Local law enforcement officials believe the recent U.S. Supreme Court ruling on cellphones will have an impact on how they do their jobs, but not a significant one.
The court ruled late last month that under the Fourth Amendment cellphones can no longer be searched by law enforcement without a warrant. Only extraordinary circumstances would allow for a warrantless search of a cellphone.
In the opinion, Chief Justice John Roberts wrote that cellphones are “minicomputers” that could also be called “cameras, video players, rolodexes, calendars, tape recorders, libraries, diaries, albums, televisions, maps, or newspapers.” He noted in his opinion that because the phones have so much storage capacity, they’re different from other items that could be found in a routine search of someone under arrest.
The Bend Police Department in most cases has always received consent before searching a cellphone, Bend Police Chief Jim Porter said last week.
“In those cases when we didn’t get consent, it added time to the investigation because we had to obtain a search warrant,” he said.
With the Supreme Court ruling, there is concern the timely seizure of cellphones will be more difficult, which can damage useful evidence. Cellphone data can be erased manually or through a provider in a matter of seconds, according to Deschutes County Sheriff’s Capt. Scott Beard.
“Since cellphones can be erased so quickly, it hinders the type of evidence we retrieve,” he said. “Maybe a spouse or friend has access to a suspect’s cellphone; they will be able to erase useful information. That will definitely impede on some investigations. We need to come up with types of lawful ways to get cellphones secured right away.”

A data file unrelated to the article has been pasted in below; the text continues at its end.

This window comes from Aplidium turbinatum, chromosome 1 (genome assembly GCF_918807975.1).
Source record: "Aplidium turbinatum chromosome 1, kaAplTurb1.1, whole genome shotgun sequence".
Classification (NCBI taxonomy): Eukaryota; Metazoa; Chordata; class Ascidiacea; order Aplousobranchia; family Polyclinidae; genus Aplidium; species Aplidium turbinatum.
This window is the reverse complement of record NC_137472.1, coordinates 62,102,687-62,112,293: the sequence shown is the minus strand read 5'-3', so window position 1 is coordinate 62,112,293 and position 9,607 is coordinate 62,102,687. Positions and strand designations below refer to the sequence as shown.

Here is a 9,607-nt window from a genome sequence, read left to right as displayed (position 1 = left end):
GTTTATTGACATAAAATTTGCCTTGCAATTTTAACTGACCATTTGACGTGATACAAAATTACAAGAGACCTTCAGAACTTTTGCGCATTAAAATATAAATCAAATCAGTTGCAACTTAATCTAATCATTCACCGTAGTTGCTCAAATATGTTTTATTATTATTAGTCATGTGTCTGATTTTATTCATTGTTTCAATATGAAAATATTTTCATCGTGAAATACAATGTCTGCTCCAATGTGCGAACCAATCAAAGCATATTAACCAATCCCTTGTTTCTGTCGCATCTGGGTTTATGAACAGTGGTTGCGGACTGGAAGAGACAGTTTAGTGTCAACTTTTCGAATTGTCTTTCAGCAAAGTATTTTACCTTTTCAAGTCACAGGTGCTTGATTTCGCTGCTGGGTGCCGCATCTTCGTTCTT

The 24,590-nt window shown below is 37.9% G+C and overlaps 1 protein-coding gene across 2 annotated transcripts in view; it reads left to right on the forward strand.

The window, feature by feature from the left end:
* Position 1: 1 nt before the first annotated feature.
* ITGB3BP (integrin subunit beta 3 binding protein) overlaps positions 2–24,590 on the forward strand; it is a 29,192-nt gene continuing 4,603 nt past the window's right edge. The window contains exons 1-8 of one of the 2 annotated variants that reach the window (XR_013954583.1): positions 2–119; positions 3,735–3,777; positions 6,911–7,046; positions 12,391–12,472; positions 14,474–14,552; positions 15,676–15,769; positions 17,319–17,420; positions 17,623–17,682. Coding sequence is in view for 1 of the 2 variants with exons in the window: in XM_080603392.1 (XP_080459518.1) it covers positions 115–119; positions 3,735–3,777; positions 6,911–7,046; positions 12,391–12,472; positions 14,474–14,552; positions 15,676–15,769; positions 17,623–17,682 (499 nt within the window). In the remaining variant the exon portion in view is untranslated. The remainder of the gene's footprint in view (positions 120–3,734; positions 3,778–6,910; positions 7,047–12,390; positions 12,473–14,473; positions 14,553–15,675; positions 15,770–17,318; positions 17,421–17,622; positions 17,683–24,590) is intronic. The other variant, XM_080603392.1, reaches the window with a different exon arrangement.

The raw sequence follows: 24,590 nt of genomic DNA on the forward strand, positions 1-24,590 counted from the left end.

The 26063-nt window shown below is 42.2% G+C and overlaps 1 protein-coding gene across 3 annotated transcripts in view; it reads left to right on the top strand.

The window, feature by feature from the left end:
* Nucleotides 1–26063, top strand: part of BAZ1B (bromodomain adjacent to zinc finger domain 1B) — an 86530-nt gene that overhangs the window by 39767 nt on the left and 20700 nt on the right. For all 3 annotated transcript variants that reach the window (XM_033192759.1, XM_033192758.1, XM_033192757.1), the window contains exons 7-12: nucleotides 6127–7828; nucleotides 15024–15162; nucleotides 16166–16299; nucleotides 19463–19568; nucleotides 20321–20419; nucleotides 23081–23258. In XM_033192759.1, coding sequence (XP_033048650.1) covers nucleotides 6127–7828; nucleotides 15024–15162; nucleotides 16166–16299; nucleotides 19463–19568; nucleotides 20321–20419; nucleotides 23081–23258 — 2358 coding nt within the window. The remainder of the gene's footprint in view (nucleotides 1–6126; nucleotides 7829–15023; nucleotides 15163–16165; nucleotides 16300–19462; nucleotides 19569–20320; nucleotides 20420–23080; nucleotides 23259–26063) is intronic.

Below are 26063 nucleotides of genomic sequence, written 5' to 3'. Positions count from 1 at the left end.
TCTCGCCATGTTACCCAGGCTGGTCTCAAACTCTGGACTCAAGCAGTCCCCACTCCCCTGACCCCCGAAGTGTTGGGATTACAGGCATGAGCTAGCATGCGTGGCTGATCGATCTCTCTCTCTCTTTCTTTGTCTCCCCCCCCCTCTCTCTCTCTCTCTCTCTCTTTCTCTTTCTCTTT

Bronson J. James, an attorney who defended a Linn County man whose case centered on a warrantless cellphone search and went to the Oregon Court of Appeals, believes cellphone searches have become standard for law enforcement, and that the ruling will affect thousands of cases nationwide.
“Certainly any case that is currently in the system is going to have to be evaluated in regards to the recent ruling,” said James. “It will affect the cases that are currently in the system. It is not going to retract cases that have reached a ruling or finality.”
Deschutes County District Attorney Patrick Flaherty feels that in the Linn County case that was appealed in 2010, law enforcement should have obtained a warrant for the search.
“In that kind of case, we would have gotten a search warrant,” he said. “In our cases, we have usually always gotten consent or supplied a search warrant. I don’t think the ruling will impede on our ability to do justice and prosecute.”
— Reporter: 541-383-0325, firstname.lastname@example.org